Will the Leader of the House arrange for the Patronage Secretary, who is a Treasury Minister, to make a statement to the House on the affair of the pairing or non-pairing last 777 night on the precedent of the discussions in the House that followed the occasion when the Chancellor of the Duchy of Lancaster was recorded as having voted when in fact he had not done so? At the conclusion of that exchange, Mr. Speaker ordered that the Journal of the House be corrected. Therefore, there is a precedent for proper discussion on the Floor of the House of the events that led to the actual vote. It is a matter of great public concern—and the reputation of this House will be permanently damaged unless that concern is allayed—to know what events preceded the second vote last night. I put it to the Leader of the House that Mr. Speaker's predecessor thought it right that the matter should be ventilated then and there on the Floor of the House with a statement by the Ministers who were intimately concerned.
§ Mr. English
On a point of order, Mr. Speaker. That precedent should not be followed. Am I not right in my belief that there used to be a convention of the House that Whips never spoke—a convention which, as far as I know, has never been broken by the Opposition? I suggest that it is wiser to revert to that convention.
§ Mr. Foot
For the reasons indicated in previous exchanges, I do not believe that the best way to deal with the situation is by a general discussion in the House. I did not say that there had never been discussions on these matters in the House. I said that I thought it preferable that the matter should be discussed through the usual channels. Of course if the right hon. Lady the Leader of the Opposition wishes to raise these matters with the Prime Minister, it is certainly open to her to do so. But I must underline that the Government's view is that the votes last night were valid votes.
§ Mr. William Hamilton
In view of recent odious events, will my right hon. Friend provide an early opportunity for a debate on the honours system, particularly with reference to an Early-Day Motion on this matter? That would give my right hon. and hon. Friends an opportunity to repudiate entirely an attempt to associate the Labour Party with that matter.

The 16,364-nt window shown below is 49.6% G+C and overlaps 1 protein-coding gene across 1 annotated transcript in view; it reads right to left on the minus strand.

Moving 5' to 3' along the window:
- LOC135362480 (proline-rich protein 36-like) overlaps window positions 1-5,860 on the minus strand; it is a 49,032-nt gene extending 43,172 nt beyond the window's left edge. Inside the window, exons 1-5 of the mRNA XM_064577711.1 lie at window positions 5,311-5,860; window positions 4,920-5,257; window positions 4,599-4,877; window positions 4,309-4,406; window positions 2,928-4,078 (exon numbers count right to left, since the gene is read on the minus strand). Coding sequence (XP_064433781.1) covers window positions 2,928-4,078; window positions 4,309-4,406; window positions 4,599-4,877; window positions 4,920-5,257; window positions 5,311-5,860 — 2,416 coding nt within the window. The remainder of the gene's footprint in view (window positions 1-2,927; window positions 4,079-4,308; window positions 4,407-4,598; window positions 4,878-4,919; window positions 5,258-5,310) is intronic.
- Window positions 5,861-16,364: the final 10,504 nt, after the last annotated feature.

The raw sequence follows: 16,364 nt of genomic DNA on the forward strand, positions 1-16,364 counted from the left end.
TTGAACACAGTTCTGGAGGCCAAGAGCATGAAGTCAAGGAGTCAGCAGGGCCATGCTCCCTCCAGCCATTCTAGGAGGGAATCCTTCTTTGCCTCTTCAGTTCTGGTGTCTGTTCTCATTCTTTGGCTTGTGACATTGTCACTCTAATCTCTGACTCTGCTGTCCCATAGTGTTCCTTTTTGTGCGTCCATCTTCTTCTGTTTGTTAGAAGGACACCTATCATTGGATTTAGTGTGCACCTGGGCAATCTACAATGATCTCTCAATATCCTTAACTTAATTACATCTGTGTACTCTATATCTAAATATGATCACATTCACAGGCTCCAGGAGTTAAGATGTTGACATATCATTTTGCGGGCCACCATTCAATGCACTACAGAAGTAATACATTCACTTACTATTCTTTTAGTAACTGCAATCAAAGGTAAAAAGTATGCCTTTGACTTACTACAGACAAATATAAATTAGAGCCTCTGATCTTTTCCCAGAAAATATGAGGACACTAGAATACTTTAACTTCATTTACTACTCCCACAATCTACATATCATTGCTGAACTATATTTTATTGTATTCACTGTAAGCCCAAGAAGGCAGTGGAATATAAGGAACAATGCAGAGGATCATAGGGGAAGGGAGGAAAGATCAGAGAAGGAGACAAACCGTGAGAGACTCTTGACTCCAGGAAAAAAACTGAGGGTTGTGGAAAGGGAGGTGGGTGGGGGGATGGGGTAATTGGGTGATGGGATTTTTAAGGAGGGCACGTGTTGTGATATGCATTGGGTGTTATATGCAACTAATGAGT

[That this House is appalled by the manner in which the Honours system has continuously 778 been used by Sir Harold Wilson in a way which has offended the Labour movement in particular; and calls on Her Majesty's Government to abolish the Honours system forthwith.]
§ Mr. Cormack
Bearing in mind how important it is that the Leader of the House should enjoy the confidence of the House, will he reconsider his position and make a statement when we come back after the recess?
Dr. M. S. Miller
Will my right hon. Friend take on board the possibility of improving the medical facilties in this House? Will he confer with the usual channels to ensure that Members who are sick are not brought here at peril to their lives because they are refused pairs? I make the accusation that our procedure and system have been directly responsible for the death of more than one Member.
§ Mr. Foot
I fully appreciate what my hon. Friend says. This is a further indication why it is undesirable that we should discuss the pairing system in the House, particularly in this atmosphere. It is much better that we should try to see whether there is not a better way of dealing with those who are ill. There has been a suggestion made in this connection by some of my hon. Friends and some Opposition Members. If there can be fresh discussions on this subject, through the usual channels, we shall be in favour of it.
§ Mr. Henderson
Does the right hon. Gentleman recall that one of the many subjects on which he spoke this week was that of devolution? Does he realise that there was a great desire in many parts of the House fully to explore what the Government were saying and to look at the more interesting and useful alternatives which my hon. Friends and I put forward? Will the right hon. Gentleman tell us that he is arranging time for a debate on the subject?
§ Mr. Foot
I cannot give any absolute promise about a debate. It seems, some time ago, that I made a further statement on devolution—one which I am glad to see has been well received in Scotland, as well as elsewhere. I am sure that the hon. Gentleman wishes to join in the acclamation for that statement. Although I am eager to give him the opportunity as soon as possible, I cannot yet fix any date.
§ Mr. Buchan